Some discerning haredi Orthodox Jews are spending as much as $350 for unblemished citrons sold in a Brooklyn neighborhood and grown in a storied region of Morocco.
NEW YORK — Naftali Berger’s quest for perfection ends in victory when the 24-year-old kollel student enters Tsvi Dahan’s trailer on Wallabout Street in the haredi Orthodox Williamsburg neighborhood of Brooklyn.
“Find something wrong with it — find it!” a glowing Berger exclaims Monday as he holds his treasure: a bumpy, lemon-like fruit.
In open-air markets and on tables unfolded on sidewalks in Jewish communities throughout the world, many Jews preparing for Sukkot look for lovely etrogim, the fruit that constitutes the centerpiece of the biblically mandated four species to be blessed during the weeklong holiday.
Many celebrants will take the basic etrogim commonly sold by synagogues, Jewish schools and shops for about $50 for a set that also includes a lulav (palm branch), myrtle and willow.
Then there are men like Berger, who think nothing of dropping hundreds of dollars on an especially beautiful etrog, which they believe enhances their fulfillment of the mitzvah.
No sooner does Yom Kippur end than such customers seek out Dahan, 38, a resident of Jaffa who owns three hotels in Tel Aviv but has trekked to New York City the past 15 autumns to hawk his high-end etrogim. They are rippled and slightly smooth, hefty and slim, shiny in hue and subdued — in etrog selection, as in life, beauty is in the eye of the beholder.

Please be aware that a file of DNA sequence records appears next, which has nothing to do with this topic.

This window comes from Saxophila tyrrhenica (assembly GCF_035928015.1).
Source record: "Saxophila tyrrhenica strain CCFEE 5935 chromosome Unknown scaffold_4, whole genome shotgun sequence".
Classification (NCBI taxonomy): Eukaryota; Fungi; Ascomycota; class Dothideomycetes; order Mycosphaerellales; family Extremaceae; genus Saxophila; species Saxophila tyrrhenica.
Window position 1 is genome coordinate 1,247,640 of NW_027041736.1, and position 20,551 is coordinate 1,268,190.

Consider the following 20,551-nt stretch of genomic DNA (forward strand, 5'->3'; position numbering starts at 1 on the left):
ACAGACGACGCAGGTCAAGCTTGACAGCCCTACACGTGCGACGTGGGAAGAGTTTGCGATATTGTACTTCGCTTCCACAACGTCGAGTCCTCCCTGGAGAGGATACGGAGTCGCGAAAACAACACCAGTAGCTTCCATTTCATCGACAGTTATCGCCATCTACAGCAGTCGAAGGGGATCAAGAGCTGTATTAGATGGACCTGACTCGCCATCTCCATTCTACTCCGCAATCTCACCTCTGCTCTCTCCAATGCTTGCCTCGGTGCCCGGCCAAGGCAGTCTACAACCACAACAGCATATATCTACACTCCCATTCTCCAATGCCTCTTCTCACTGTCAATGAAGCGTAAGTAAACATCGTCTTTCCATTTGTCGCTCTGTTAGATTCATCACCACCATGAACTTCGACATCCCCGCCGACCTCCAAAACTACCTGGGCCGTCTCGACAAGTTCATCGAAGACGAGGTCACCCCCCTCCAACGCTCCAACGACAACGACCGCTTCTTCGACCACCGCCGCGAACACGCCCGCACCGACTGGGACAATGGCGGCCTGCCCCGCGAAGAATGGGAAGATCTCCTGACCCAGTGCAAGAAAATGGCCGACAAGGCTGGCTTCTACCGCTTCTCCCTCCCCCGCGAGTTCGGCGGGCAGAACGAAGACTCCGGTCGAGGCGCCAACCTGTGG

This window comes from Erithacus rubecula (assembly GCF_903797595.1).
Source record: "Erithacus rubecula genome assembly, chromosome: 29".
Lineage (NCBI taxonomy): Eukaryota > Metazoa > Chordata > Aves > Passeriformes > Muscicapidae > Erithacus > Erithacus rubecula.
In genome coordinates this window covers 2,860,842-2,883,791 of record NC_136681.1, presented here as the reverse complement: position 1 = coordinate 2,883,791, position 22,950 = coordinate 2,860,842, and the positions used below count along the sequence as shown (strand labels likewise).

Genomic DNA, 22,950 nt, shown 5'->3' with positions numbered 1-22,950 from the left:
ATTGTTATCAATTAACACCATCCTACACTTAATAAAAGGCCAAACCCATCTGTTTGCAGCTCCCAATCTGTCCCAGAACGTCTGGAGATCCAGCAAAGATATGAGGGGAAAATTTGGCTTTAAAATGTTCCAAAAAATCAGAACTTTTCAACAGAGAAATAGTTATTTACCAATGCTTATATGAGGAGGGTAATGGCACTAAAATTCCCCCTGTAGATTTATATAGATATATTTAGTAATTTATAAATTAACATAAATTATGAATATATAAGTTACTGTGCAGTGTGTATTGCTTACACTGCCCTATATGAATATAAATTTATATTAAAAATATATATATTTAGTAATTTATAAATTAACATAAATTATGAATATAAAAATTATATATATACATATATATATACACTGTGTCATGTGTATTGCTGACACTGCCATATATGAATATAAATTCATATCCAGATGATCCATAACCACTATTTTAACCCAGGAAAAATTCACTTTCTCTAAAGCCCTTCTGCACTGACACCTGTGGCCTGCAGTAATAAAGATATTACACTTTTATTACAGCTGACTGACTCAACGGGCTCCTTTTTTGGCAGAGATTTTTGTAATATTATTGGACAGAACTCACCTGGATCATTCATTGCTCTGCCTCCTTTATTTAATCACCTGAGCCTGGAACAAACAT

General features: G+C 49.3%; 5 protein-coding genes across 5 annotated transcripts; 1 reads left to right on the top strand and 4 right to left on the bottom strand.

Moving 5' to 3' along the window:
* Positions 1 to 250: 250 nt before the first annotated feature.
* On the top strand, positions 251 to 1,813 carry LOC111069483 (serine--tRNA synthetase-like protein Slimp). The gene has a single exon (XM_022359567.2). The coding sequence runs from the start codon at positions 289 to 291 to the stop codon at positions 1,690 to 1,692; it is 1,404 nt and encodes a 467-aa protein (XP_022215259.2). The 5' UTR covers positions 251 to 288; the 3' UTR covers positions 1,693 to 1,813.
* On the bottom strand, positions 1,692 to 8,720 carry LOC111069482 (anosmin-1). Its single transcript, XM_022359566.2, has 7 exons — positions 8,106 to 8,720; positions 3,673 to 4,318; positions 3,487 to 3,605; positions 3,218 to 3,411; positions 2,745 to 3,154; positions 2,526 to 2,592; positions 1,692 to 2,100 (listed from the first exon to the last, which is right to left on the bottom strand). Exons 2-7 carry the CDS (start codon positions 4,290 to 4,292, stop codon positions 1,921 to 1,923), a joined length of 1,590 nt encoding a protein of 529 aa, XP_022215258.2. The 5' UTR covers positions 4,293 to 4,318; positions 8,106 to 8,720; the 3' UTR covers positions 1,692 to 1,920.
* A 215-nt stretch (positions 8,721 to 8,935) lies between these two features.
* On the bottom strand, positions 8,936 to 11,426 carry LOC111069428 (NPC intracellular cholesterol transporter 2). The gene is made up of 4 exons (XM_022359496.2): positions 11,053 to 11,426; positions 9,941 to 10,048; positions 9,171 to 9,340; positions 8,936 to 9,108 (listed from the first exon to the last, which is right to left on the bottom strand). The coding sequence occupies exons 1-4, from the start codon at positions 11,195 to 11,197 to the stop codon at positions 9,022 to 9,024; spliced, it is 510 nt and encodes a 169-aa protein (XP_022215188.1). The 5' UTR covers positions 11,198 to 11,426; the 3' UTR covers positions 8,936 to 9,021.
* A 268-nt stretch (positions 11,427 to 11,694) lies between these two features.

All come from the 200 trees on a half-acre plot of land Dahan leases in Dumdir, a village in southern Morocco, his parents’ homeland. Dahan visits four times a year to monitor their growth and consult with his one full-time employee.
Dahan, a slightly built modern Orthodox man dressed in jeans, lights a cigarette and inhales.
The business is “very hard,” he tells a visitor in Hebrew. The customers “are very hard — justifiably so because they’re spending a lot of money.”
The entire enterprise yields an annual profit of less than $10,000, Dahan says.
“I don’t do it for the money. I do it for the tradition,” he says. His late grandfather, Yaakov Assayag, a tailor in Marrakesh, got into the business 70 years ago, and several of Assayag’s sons followed suit.
A customer enters. The first etrog proffered fails to impress in price ($275) or looks. The second ($300) falls short, too. Dahan hands over a third costing $350.
“It’s a beauty,” he says.